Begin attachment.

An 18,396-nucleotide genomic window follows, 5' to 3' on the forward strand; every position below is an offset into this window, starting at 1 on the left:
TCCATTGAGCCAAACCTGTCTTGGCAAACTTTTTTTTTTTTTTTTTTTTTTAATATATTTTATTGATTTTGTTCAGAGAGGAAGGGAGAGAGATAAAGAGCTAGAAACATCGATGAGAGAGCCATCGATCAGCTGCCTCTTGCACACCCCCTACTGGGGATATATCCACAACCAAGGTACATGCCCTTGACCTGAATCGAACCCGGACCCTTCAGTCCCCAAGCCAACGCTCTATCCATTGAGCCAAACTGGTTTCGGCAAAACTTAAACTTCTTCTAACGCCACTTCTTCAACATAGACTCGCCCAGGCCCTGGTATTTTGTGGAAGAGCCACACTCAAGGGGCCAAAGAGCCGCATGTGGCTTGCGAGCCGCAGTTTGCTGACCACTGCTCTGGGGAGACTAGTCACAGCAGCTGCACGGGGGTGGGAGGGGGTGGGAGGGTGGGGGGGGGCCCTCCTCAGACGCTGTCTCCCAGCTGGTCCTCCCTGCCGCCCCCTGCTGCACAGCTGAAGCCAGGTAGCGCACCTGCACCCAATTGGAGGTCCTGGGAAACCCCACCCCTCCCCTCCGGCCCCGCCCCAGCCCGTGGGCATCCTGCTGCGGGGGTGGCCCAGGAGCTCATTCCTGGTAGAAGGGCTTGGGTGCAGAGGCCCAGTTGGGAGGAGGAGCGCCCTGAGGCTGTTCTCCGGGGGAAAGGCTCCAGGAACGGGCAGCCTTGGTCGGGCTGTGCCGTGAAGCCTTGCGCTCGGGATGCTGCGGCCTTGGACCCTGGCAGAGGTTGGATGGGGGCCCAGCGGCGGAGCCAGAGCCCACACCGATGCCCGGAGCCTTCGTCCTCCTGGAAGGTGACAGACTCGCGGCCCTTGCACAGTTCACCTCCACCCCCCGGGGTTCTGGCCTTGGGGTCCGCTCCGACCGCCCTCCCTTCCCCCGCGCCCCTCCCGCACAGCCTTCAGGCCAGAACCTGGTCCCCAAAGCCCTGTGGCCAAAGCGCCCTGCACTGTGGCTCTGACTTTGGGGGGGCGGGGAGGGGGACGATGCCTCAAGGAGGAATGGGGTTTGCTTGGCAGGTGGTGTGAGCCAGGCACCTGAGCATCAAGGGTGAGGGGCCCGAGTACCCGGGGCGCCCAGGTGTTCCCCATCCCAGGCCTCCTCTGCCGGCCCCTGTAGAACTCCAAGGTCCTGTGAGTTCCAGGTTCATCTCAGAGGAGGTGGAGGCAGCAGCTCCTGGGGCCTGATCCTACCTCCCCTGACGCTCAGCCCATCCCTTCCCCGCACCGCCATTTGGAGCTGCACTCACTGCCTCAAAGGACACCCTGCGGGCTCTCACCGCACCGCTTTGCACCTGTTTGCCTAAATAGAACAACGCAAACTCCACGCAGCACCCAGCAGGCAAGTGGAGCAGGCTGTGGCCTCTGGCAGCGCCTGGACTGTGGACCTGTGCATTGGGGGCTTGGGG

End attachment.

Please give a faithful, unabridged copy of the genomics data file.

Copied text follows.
An 18,396-nucleotide genomic window follows, 5' to 3' on the forward strand; every position below is an offset into this window, starting at 1 on the left:
TCCATTGAGCCAAACCTGTCTTGGCAAACTTTTTTTTTTTTTTTTTTTTTTAATATATTTTATTGATTTTGTTCAGAGAGGAAGGGAGAGAGATAAAGAGCTAGAAACATCGATGAGAGAGCCATCGATCAGCTGCCTCTTGCACACCCCCTACTGGGGATATATCCACAACCAAGGTACATGCCCTTGACCTGAATCGAACCCGGACCCTTCAGTCCCCAAGCCAACGCTCTATCCATTGAGCCAAACTGGTTTCGGCAAAACTTAAACTTCTTCTAACGCCACTTCTTCAACATAGACTCGCCCAGGCCCTGGTATTTTGTGGAAGAGCCACACTCAAGGGGCCAAAGAGCCGCATGTGGCTTGCGAGCCGCAGTTTGCTGACCACTGCTCTGGGGAGACTAGTCACAGCAGCTGCACGGGGGTGGGAGGGGGTGGGAGGGTGGGGGGGGGCCCTCCTCAGACGCTGTCTCCCAGCTGGTCCTCCCTGCCGCCCCCTGCTGCACAGCTGAAGCCAGGTAGCGCACCTGCACCCAATTGGAGGTCCTGGGAAACCCCACCCCTCCCCTCCGGCCCCGCCCCAGCCCGTGGGCATCCTGCTGCGGGGGTGGCCCAGGAGCTCATTCCTGGTAGAAGGGCTTGGGTGCAGAGGCCCAGTTGGGAGGAGGAGCGCCCTGAGGCTGTTCTCCGGGGGAAAGGCTCCAGGAACGGGCAGCCTTGGTCGGGCTGTGCCGTGAAGCCTTGCGCTCGGGATGCTGCGGCCTTGGACCCTGGCAGAGGTTGGATGGGGGCCCAGCGGCGGAGCCAGAGCCCACACCGATGCCCGGAGCCTTCGTCCTCCTGGAAGGTGACAGACTCGCGGCCCTTGCACAGTTCACCTCCACCCCCCGGGGTTCTGGCCTTGGGGTCCGCTCCGACCGCCCTCCCTTCCCCCGCGCCCCTCCCGCACAGCCTTCAGGCCAGAACCTGGTCCCCAAAGCCCTGTGGCCAAAGCGCCCTGCACTGTGGCTCTGACTTTGGGGGGGCGGGGAGGGGGACGATGCCTCAAGGAGGAATGGGGTTTGCTTGGCAGGTGGTGTGAGCCAGGCACCTGAGCATCAAGGGTGAGGGGCCCGAGTACCCGGGGCGCCCAGGTGTTCCCCATCCCAGGCCTCCTCTGCCGGCCCCTGTAGAACTCCAAGGTCCTGTGAGTTCCAGGTTCATCTCAGAGGAGGTGGAGGCAGCAGCTCCTGGGGCCTGATCCTACCTCCCCTGACGCTCAGCCCATCCCTTCCCCGCACCGCCATTTGGAGCTGCACTCACTGCCTCAAAGGACACCCTGCGGGCTCTCACCGCACCGCTTTGCACCTGTTTGCCTAAATAGAACAACGCAAACTCCACGCAGCACCCAGCAGGCAAGTGGAGCAGGCTGTGGCCTCTGGCAGCGCCTGGACTGTGGACCTGTGCATTGGGGGCTTGGGG